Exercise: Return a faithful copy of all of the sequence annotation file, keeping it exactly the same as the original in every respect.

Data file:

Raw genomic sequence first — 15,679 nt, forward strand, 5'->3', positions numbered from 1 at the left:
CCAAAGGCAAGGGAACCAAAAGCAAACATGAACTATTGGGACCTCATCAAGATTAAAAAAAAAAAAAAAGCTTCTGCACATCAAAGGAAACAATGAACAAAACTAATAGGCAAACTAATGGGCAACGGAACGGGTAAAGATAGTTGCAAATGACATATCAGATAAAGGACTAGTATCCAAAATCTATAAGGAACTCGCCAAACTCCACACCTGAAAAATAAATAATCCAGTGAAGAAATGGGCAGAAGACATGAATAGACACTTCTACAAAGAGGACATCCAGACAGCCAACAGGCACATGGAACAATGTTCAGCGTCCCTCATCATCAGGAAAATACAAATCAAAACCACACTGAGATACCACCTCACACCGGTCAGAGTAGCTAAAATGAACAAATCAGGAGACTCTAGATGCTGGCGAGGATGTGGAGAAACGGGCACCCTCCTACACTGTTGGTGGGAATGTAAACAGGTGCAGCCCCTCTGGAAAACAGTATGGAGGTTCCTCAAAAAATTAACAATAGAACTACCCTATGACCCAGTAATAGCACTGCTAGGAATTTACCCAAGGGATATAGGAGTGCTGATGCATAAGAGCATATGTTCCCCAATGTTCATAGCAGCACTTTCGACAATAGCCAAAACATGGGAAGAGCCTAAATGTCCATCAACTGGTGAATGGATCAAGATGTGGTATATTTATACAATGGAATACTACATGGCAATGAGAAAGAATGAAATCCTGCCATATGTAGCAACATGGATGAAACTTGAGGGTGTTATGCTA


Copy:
Raw genomic sequence first — 15,679 nt, forward strand, 5'->3', positions numbered from 1 at the left:
CCAAAGGCAAGGGAACCAAAAGCAAACATGAACTATTGGGACCTCATCAAGATTAAAAAAAAAAAAAAAGCTTCTGCACATCAAAGGAAACAATGAACAAAACTAATAGGCAAACTAATGGGCAACGGAACGGGTAAAGATAGTTGCAAATGACATATCAGATAAAGGACTAGTATCCAAAATCTATAAGGAACTCGCCAAACTCCACACCTGAAAAATAAATAATCCAGTGAAGAAATGGGCAGAAGACATGAATAGACACTTCTACAAAGAGGACATCCAGACAGCCAACAGGCACATGGAACAATGTTCAGCGTCCCTCATCATCAGGAAAATACAAATCAAAACCACACTGAGATACCACCTCACACCGGTCAGAGTAGCTAAAATGAACAAATCAGGAGACTCTAGATGCTGGCGAGGATGTGGAGAAACGGGCACCCTCCTACACTGTTGGTGGGAATGTAAACAGGTGCAGCCCCTCTGGAAAACAGTATGGAGGTTCCTCAAAAAATTAACAATAGAACTACCCTATGACCCAGTAATAGCACTGCTAGGAATTTACCCAAGGGATATAGGAGTGCTGATGCATAAGAGCATATGTTCCCCAATGTTCATAGCAGCACTTTCGACAATAGCCAAAACATGGGAAGAGCCTAAATGTCCATCAACTGGTGAATGGATCAAGATGTGGTATATTTATACAATGGAATACTACATGGCAATGAGAAAGAATGAAATCCTGCCATATGTAGCAACATGGATGAAACTTGAGGGTGTTATGCTA